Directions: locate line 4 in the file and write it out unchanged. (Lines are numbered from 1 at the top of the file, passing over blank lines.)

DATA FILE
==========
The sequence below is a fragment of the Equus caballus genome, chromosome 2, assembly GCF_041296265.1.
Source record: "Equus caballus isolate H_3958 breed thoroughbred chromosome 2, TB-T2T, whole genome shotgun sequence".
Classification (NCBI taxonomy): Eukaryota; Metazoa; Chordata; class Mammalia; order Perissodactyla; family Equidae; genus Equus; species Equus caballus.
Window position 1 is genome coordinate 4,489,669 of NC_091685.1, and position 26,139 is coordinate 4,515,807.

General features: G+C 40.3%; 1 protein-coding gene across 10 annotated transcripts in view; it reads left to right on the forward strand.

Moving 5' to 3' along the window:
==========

Window position 1 is genome coordinate 4,489,669 of NC_091685.1, and position 26,139 is coordinate 4,515,807.